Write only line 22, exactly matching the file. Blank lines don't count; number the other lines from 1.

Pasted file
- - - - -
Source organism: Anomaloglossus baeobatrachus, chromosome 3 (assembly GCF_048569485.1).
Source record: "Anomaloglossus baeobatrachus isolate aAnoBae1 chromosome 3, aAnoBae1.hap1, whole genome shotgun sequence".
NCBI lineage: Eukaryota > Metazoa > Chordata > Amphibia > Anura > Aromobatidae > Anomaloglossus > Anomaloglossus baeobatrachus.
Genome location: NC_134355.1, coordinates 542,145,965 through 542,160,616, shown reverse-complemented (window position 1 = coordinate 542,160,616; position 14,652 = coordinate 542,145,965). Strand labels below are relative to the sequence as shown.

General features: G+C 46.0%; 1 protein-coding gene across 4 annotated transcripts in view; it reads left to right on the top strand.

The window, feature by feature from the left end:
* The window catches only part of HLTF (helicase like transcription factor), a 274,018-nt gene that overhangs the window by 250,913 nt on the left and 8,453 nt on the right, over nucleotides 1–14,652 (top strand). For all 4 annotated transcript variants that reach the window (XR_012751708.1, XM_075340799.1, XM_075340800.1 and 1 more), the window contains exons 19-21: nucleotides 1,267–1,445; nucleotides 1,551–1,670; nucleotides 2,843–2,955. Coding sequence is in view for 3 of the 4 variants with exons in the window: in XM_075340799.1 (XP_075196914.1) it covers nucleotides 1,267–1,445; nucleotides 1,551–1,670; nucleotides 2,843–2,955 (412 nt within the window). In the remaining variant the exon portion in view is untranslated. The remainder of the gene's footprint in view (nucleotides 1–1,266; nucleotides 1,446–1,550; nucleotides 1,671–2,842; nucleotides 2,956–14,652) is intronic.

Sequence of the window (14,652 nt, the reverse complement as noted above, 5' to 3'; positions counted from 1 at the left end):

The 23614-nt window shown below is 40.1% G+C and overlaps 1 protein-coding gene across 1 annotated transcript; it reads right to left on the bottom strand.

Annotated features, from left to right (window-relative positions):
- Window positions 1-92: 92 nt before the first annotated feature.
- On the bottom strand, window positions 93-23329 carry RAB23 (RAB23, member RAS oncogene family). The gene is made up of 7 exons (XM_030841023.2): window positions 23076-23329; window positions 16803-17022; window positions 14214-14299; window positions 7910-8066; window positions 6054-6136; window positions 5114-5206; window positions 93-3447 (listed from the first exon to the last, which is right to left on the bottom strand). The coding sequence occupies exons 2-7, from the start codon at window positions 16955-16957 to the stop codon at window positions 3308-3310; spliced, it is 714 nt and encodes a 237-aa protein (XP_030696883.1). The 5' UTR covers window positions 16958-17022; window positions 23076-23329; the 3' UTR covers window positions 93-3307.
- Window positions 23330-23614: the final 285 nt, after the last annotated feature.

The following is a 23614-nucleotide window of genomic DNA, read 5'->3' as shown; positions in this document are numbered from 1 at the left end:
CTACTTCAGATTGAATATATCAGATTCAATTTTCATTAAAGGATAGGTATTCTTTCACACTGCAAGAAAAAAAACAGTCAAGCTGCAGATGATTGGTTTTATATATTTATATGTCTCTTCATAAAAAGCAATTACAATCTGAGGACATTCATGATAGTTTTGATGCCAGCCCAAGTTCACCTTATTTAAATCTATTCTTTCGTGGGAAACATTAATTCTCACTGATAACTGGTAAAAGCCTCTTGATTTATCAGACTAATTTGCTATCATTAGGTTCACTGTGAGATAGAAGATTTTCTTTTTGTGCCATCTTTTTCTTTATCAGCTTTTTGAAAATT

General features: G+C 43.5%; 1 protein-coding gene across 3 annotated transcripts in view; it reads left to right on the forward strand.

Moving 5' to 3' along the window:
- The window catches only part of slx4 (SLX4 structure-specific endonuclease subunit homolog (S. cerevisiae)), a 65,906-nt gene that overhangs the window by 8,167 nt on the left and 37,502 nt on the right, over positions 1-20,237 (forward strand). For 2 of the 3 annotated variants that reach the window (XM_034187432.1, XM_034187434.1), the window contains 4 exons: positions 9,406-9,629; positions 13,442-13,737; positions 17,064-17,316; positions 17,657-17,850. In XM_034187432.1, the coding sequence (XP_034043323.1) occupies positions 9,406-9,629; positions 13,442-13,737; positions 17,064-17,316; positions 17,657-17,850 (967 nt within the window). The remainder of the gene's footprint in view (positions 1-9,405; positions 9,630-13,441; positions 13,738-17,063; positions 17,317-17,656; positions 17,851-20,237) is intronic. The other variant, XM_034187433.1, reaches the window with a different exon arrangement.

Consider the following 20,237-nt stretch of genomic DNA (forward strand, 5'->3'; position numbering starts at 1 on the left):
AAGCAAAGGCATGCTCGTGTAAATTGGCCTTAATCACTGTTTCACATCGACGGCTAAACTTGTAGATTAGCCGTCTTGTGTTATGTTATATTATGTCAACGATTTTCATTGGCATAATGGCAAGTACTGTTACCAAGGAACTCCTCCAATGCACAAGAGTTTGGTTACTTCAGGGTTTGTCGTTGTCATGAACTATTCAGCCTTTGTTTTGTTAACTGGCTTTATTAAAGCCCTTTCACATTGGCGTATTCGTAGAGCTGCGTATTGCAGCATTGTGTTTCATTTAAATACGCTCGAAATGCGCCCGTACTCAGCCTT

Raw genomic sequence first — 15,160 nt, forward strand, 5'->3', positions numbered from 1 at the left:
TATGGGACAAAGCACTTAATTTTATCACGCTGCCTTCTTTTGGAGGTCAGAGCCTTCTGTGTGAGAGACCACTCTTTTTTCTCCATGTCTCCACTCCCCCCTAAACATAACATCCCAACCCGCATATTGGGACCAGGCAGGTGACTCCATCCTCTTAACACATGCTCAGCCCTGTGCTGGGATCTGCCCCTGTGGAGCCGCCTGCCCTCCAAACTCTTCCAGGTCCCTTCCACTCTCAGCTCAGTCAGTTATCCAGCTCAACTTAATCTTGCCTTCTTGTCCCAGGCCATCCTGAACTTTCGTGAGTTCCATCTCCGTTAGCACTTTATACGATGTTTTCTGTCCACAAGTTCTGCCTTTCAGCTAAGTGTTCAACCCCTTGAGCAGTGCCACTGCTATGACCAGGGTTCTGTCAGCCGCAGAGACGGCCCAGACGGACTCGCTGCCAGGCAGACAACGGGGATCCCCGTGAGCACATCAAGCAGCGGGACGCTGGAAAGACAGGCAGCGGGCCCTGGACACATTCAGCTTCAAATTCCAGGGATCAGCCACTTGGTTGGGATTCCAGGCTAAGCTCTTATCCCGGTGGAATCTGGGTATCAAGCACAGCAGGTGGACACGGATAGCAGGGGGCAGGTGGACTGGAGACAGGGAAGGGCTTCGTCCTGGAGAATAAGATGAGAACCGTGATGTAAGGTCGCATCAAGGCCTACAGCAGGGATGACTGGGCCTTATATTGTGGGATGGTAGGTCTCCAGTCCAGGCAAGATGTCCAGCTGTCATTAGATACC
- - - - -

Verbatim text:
TATGGGACAAAGCACTTAATTTTATCACGCTGCCTTCTTTTGGAGGTCAGAGCCTTCTGTGTGAGAGACCACTCTTTTTTCTCCATGTCTCCACTCCCCCCTAAACATAACATCCCAACCCGCATATTGGGACCAGGCAGGTGACTCCATCCTCTTAACACATGCTCAGCCCTGTGCTGGGATCTGCCCCTGTGGAGCCGCCTGCCCTCCAAACTCTTCCAGGTCCCTTCCACTCTCAGCTCAGTCAGTTATCCAGCTCAACTTAATCTTGCCTTCTTGTCCCAGGCCATCCTGAACTTTCGTGAGTTCCATCTCCGTTAGCACTTTATACGATGTTTTCTGTCCACAAGTTCTGCCTTTCAGCTAAGTGTTCAACCCCTTGAGCAGTGCCACTGCTATGACCAGGGTTCTGTCAGCCGCAGAGACGGCCCAGACGGACTCGCTGCCAGGCAGACAACGGGGATCCCCGTGAGCACATCAAGCAGCGGGACGCTGGAAAGACAGGCAGCGGGCCCTGGACACATTCAGCTTCAAATTCCAGGGATCAGCCACTTGGTTGGGATTCCAGGCTAAGCTCTTATCCCGGTGGAATCTGGGTATCAAGCACAGCAGGTGGACACGGATAGCAGGGGGCAGGTGGACTGGAGACAGGGAAGGGCTTCGTCCTGGAGAATAAGATGAGAACCGTGATGTAAGGTCGCATCAAGGCCTACAGCAGGGATGACTGGGCCTTATATTGTGGGATGGTAGGTCTCCAGTCCAGGCAAGATGTCCAGCTGTCATTAGATACC